Just as the utility of self-rated health measurement is grounded in its subjective character, paradoxically, so are its limitations: hypochondriacs or people who worry a lot about health tend to self-evaluate worse than is justified by their actual states of health 44,45; aspects of individual personality, such as optimism (or pessimism), appear to affect the perception of health 46; the concept of good health can be interpreted distinctly, in terms of the absence or presence of a health problem, of general physical functionality, or of cultural patterns of healthy behavior 47.

The precarious perception of one's own health can be seen, therefore, as the result of suffering pain or discomfort in interaction with social, cultural, psychological, and environmental factors, all of which modify the manner in which one's life is affected by health problems. Consequently, it should be analyzed in multidimensional scope, taking into consideration different individual understandings of health in front of the cultural and psychosocial context and social rupture evolved. The results of the present study suggest that in Brazil, age, sex, material wellbeing, degree of education, and work status (among males) are relevant dimensions.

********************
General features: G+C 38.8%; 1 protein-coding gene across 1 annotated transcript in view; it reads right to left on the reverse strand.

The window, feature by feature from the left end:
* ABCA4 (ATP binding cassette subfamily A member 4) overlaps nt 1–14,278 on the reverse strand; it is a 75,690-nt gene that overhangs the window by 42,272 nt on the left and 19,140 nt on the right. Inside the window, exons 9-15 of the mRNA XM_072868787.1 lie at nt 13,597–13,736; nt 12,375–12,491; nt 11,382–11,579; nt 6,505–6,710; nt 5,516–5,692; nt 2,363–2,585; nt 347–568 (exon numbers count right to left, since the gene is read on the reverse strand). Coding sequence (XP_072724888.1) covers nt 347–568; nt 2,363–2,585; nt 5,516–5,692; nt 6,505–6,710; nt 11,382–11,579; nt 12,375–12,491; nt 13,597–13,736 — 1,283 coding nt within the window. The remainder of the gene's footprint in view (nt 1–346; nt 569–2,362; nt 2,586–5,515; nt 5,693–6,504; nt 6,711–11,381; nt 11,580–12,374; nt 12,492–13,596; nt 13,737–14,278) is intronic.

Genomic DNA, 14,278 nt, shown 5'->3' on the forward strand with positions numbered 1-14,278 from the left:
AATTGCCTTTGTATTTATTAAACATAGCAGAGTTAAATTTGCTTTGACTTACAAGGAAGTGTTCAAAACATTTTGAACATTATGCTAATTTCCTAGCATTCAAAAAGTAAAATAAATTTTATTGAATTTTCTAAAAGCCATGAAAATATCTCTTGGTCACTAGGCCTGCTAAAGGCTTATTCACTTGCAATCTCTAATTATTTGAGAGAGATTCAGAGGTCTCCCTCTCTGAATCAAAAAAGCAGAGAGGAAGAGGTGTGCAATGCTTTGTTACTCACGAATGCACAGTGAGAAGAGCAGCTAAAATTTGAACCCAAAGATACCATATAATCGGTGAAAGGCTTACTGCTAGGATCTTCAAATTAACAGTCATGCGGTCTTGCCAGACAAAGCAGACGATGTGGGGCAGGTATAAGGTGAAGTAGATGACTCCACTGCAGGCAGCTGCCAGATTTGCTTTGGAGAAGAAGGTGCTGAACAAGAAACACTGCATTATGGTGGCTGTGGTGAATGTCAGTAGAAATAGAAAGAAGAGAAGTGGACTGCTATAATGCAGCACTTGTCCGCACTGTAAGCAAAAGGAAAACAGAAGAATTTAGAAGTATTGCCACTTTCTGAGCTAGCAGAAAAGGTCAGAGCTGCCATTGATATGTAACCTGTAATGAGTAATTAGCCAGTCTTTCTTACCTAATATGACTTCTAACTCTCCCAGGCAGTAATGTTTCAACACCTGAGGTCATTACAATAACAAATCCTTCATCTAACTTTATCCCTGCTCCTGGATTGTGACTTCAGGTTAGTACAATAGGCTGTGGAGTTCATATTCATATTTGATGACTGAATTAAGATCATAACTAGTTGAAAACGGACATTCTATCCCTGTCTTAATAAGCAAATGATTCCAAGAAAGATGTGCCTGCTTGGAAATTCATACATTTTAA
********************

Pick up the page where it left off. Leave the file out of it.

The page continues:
Contributors

C. L. Szwarcwald designed the article's content, participated in the data analysis and drafting of the article, and coordinated the research. P. R. B. Souza-Júnior was in charge of the data analysis and supervised the research in some regions. M. A. P. Esteves participated in the drafting of the article and the literature review. G. N. Damacena participated in the data analysis and elaboration of the tables. F. Viacava participated in drafting the article and served as substitute research coordinator.

Acknowledgements

The present study had the financial support of the World Health Organization, the Conselho Nacional de Desenvolvimento Científico e Tecnológico (CNPq; National Counsel for Scientific Development and Technology), and the Departamento de Ciência e Tecnologia (DECIT; Department of Science and Technology), Ministério da Saúde (Ministry of Health).

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Correspondence
C. L. Szwarcwald
Departamento de Informações em Saúde
Centro de Informação Científica e Tecnológica
Fundação Oswaldo Cruz
Av. Brasil 4365
Rio de Janeiro, RJ 21045-900, Brasil
celials@cict.fiocruz.br

Submitted on 04/May/2005
Final version resubmitted on 27/Sep/2005
Approved on 30/Sep/2005

Escola Nacional de Saúde Pública Sergio Arouca, Fundação Oswaldo Cruz Rio de Janeiro - RJ - Brazil